You probably noticed that BackupPC fails to backup your cPanel host over rsync with the following error:
Got fatal error during xfer (fileListReceive failed)
Nothing else. Nada.
If you increase the ssh verbosity, you will see that there is an error stdin: is not a tty.
It turns out that cPanel adds mesg y to your .bashrc and /etc/bashrc, which somehow messes up the remote rsync data channel over ssh.
To overcome this issue, add on top of your .bashrc and /etc/bashrc on cPanel host:
if [ $(expr index "$-" i) -eq 0 ]; then
Since I didn't find a check_imap Nagios plugin with the login feature, response time measurement with perfdata output, as well as flexible warning and critical thresholds, a colleague of mine and I have modified an existing check_imap_login plugin by Bertera Pietro and uploaded it on Github:
-p -H [-s] -w -c
-s is for using IMAPS
While inside screen:
/etc/init.d/networking stop; sleep 5; /etc/init.d/networking start; sleep 30; cp interfaces.old interfaces; /etc/init.d/networking stop; sleep 5; /etc/init.d/networking start
create file /etc/apt/apt.conf.d/76download with content:
That limits apt-get to 25KB/s
Dimitrios Symeonidis wrote on 2008-10-14: (permalink)
this bug will soon celebrate it's 3rd birthday. it's marked as confirmed, high importance, and reported upstream (debian). are we going to do something about it, or are we just waiting for debian to resolve this?
(Emphasis added for extra lulz)
ls -1 *.wav | while read FILE; do sox "$FILE" -r 22050 "NOVO/$FILE" compand 0.001,0.15 -28,-inf,-24,-24 -0.3 0 0 resample -qs; done
sed -e 's/#.*//' -e 's/[ ^I]*$//' -e '/^$/ d'
...so I don't have to think of it again.
I don't have to get it from testing and "break" my stable box with mixed trees!
Add to /etc/apt/sources.list:
deb http://www.backports.org/debian etch-backports main contrib non-free
Add to /etc/apt/preferences:
Pin: release a=etch-backports
Pin: release a=stable
Add to /etc/apt/apt.conf.d/00Cache:
htmldoc --size a4 --linkstyle plain --webpage --no-jpeg --tocheader ... --tocfooter ... --top 0 --bottom 20 --right 20 --left 20 -f book.pdf *.html
2:34pm up 674 days 3:03, 1 user, load average: 0.02, 0.11, 0.09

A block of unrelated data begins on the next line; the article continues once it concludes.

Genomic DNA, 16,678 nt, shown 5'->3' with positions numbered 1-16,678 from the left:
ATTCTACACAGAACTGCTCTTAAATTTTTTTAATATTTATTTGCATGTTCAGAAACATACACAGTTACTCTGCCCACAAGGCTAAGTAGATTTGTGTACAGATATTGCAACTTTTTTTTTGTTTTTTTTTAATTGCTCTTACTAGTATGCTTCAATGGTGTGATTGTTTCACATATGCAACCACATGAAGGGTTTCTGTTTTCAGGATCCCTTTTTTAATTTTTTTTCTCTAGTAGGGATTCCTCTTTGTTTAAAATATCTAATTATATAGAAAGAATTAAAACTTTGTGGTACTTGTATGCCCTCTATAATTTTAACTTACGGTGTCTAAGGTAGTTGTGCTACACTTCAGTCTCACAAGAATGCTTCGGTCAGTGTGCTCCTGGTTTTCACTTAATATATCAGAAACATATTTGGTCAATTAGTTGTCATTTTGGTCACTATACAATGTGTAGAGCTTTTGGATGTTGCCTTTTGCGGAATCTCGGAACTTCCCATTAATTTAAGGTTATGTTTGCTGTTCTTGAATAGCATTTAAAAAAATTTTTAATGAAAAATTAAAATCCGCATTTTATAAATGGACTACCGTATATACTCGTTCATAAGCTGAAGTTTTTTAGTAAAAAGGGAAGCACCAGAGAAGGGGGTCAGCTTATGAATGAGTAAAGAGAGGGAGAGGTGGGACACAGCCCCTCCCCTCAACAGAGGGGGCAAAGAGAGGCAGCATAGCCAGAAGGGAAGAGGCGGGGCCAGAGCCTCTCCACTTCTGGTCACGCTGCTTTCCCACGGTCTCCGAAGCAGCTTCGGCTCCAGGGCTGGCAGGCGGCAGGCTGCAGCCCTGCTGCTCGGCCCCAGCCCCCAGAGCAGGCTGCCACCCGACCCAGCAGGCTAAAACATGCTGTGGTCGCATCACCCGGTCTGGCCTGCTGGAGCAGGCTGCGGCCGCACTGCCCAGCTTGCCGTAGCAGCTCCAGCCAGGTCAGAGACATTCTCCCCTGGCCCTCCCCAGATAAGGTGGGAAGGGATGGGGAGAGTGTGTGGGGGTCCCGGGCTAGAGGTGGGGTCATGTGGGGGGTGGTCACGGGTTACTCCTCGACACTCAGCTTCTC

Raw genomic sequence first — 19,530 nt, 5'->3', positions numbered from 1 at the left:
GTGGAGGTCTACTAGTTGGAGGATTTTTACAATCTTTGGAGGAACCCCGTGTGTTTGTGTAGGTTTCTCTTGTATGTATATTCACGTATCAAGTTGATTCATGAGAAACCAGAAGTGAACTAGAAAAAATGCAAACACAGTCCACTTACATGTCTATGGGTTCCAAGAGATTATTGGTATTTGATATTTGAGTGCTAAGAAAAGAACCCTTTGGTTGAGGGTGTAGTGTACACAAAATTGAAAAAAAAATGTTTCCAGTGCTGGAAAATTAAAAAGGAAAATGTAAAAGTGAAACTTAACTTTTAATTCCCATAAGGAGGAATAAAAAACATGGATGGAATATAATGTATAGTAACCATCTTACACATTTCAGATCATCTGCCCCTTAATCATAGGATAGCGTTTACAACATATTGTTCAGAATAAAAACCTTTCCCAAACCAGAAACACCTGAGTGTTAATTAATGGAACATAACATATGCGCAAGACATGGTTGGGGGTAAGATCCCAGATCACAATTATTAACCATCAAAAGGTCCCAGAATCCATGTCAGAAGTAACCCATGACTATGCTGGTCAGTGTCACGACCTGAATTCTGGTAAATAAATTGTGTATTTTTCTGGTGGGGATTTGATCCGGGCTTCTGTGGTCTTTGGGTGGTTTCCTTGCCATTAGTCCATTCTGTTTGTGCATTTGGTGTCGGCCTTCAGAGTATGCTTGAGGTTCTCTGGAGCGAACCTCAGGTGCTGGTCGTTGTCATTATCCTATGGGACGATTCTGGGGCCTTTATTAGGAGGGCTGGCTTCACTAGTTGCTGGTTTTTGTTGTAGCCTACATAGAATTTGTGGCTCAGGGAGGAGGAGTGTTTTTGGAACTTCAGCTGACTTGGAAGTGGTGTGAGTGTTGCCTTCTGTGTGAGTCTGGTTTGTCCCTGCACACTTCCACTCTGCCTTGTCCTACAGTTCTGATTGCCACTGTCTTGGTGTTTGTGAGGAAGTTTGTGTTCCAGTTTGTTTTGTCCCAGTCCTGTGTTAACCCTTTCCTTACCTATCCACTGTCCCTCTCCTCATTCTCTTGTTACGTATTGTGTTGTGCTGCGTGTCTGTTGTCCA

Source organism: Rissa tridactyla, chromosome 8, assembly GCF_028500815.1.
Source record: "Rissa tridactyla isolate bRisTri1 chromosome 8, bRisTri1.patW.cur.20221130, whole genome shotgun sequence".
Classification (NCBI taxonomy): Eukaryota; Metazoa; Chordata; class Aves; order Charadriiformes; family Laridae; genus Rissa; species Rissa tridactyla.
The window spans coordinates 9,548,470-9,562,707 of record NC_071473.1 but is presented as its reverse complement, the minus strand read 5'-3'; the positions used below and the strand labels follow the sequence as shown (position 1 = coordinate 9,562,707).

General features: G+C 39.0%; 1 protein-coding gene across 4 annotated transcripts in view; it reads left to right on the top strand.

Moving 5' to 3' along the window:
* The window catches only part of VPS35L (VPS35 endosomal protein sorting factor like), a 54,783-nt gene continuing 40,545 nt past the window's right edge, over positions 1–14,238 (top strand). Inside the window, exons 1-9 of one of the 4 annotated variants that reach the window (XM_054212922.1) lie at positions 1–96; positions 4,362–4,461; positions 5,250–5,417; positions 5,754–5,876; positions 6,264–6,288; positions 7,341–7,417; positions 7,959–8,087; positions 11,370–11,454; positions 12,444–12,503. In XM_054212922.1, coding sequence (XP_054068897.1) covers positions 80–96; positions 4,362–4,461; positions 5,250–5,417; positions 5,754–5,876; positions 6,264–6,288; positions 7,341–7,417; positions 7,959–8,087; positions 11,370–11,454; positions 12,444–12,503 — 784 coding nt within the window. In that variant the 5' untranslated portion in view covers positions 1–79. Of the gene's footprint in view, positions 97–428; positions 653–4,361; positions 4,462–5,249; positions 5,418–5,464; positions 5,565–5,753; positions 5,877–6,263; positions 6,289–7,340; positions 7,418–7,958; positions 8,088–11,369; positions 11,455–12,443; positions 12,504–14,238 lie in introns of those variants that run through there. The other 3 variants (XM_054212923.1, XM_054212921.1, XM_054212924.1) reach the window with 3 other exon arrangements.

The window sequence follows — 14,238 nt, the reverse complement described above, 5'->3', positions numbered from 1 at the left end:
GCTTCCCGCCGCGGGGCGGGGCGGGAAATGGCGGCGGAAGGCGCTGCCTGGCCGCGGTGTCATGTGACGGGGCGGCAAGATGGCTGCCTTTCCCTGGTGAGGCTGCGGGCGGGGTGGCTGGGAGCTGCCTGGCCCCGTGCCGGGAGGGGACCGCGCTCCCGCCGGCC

Minimal sources.list configuration.
deb http://security.debian.org/ etch/updates main contrib
deb-src http://security.debian.org/ etch/updates main contrib
deb http://ftp.de.debian.org/debian stable main non-free contrib
deb http://ftp.de.debian.org/debian testing main non-free contrib
deb http://ftp.de.debian.org/debian unstable main non-free contrib
When updgrading, stable versions of packages need to stay on stable. unstable versions are usually newer, so they overwrite stable versions if this is not properly handled with using Pin-Priority as stated below. If not explicitly requested, "apt-get install" installs stable version of a package.
Pin: release a=stable
Pin: release a=testing
Pin: release a=unstable
To install f.e. unstable version of a package with dependencies from unstable as well (preferred method, AFAIK), do the following:
apt-get install package -t unstable
To install the same package, but to resolve it's deps from stable:
apt-get install package/unstable
So, I am about to replace the Linux distro on my desktops, on my laptop and desktop machine, so I'm considering my choices... Debian-based is the way to go, so it's either Debian or Ubuntu.
I wouldn't go pure, vanilla Debian because of it's "correctness" (ok ok, I can add other repositories to the system, but it simply doesn't feel... "native" enough?). I've tried Kubuntu, but it simply didn't feel polished enough; it felt like Ubuntu's bastard child, management wise (Adept, KDE based apt frontend, crashed on me several times, dist-upgrade from 6.10 depended on some GTK stuff which wasn't installed automagically, so I had to figure out "by hand" what to install -- more info on that on my Launchpad bug report, etc).
That lead me to try Gnome-based, good ol' Ubuntu, and I have to say that so far, few glitches aside, it looks good. I haven't used Gnome for some time now and it seems really nice. Gnome itself and Nautilus, as a file manager, really feel snappy and stable. Gnome Terminal looks nicer than before and more usable.